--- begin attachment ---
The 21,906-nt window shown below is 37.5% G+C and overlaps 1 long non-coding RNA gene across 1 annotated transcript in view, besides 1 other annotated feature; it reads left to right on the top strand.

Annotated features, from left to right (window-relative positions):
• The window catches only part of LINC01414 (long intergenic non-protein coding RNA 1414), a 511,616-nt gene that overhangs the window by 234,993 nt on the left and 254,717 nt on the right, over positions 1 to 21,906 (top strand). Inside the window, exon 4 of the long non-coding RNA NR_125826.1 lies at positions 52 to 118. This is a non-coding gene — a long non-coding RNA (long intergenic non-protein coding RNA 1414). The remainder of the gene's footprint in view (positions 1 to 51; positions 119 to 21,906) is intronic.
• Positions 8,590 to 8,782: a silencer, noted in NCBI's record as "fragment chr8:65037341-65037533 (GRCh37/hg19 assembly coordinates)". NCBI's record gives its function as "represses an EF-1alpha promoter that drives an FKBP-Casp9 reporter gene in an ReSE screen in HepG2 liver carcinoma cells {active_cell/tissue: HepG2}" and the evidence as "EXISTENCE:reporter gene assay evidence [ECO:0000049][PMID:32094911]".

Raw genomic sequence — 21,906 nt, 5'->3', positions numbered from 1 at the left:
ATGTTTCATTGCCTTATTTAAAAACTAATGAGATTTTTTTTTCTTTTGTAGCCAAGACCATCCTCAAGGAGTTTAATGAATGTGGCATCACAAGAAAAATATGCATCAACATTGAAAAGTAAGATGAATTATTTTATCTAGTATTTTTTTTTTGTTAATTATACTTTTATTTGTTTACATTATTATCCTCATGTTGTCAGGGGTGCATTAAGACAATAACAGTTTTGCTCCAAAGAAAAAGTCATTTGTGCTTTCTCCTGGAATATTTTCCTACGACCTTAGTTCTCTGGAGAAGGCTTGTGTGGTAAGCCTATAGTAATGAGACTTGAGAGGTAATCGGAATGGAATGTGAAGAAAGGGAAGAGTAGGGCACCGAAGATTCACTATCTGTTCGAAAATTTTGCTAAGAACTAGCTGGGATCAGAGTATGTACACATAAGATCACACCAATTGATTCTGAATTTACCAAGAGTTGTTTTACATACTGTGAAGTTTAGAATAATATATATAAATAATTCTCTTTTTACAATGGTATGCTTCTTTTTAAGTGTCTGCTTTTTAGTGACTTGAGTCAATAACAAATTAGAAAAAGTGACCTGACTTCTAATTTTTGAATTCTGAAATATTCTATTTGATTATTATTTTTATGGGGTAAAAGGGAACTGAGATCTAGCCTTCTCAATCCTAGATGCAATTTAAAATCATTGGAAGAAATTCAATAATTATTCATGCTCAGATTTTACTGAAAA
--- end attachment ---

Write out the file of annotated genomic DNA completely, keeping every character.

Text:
The 21,906-nt window shown below is 37.5% G+C and overlaps 1 long non-coding RNA gene across 1 annotated transcript in view, besides 1 other annotated feature; it reads left to right on the top strand.

Annotated features, from left to right (window-relative positions):
• The window catches only part of LINC01414 (long intergenic non-protein coding RNA 1414), a 511,616-nt gene that overhangs the window by 234,993 nt on the left and 254,717 nt on the right, over positions 1 to 21,906 (top strand). Inside the window, exon 4 of the long non-coding RNA NR_125826.1 lies at positions 52 to 118. This is a non-coding gene — a long non-coding RNA (long intergenic non-protein coding RNA 1414). The remainder of the gene's footprint in view (positions 1 to 51; positions 119 to 21,906) is intronic.
• Positions 8,590 to 8,782: a silencer, noted in NCBI's record as "fragment chr8:65037341-65037533 (GRCh37/hg19 assembly coordinates)". NCBI's record gives its function as "represses an EF-1alpha promoter that drives an FKBP-Casp9 reporter gene in an ReSE screen in HepG2 liver carcinoma cells {active_cell/tissue: HepG2}" and the evidence as "EXISTENCE:reporter gene assay evidence [ECO:0000049][PMID:32094911]".

Raw genomic sequence — 21,906 nt, 5'->3', positions numbered from 1 at the left:
ATGTTTCATTGCCTTATTTAAAAACTAATGAGATTTTTTTTTCTTTTGTAGCCAAGACCATCCTCAAGGAGTTTAATGAATGTGGCATCACAAGAAAAATATGCATCAACATTGAAAAGTAAGATGAATTATTTTATCTAGTATTTTTTTTTTGTTAATTATACTTTTATTTGTTTACATTATTATCCTCATGTTGTCAGGGGTGCATTAAGACAATAACAGTTTTGCTCCAAAGAAAAAGTCATTTGTGCTTTCTCCTGGAATATTTTCCTACGACCTTAGTTCTCTGGAGAAGGCTTGTGTGGTAAGCCTATAGTAATGAGACTTGAGAGGTAATCGGAATGGAATGTGAAGAAAGGGAAGAGTAGGGCACCGAAGATTCACTATCTGTTCGAAAATTTTGCTAAGAACTAGCTGGGATCAGAGTATGTACACATAAGATCACACCAATTGATTCTGAATTTACCAAGAGTTGTTTTACATACTGTGAAGTTTAGAATAATATATATAAATAATTCTCTTTTTACAATGGTATGCTTCTTTTTAAGTGTCTGCTTTTTAGTGACTTGAGTCAATAACAAATTAGAAAAAGTGACCTGACTTCTAATTTTTGAATTCTGAAATATTCTATTTGATTATTATTTTTATGGGGTAAAAGGGAACTGAGATCTAGCCTTCTCAATCCTAGATGCAATTTAAAATCATTGGAAGAAATTCAATAATTATTCATGCTCAGATTTTACTGAAAA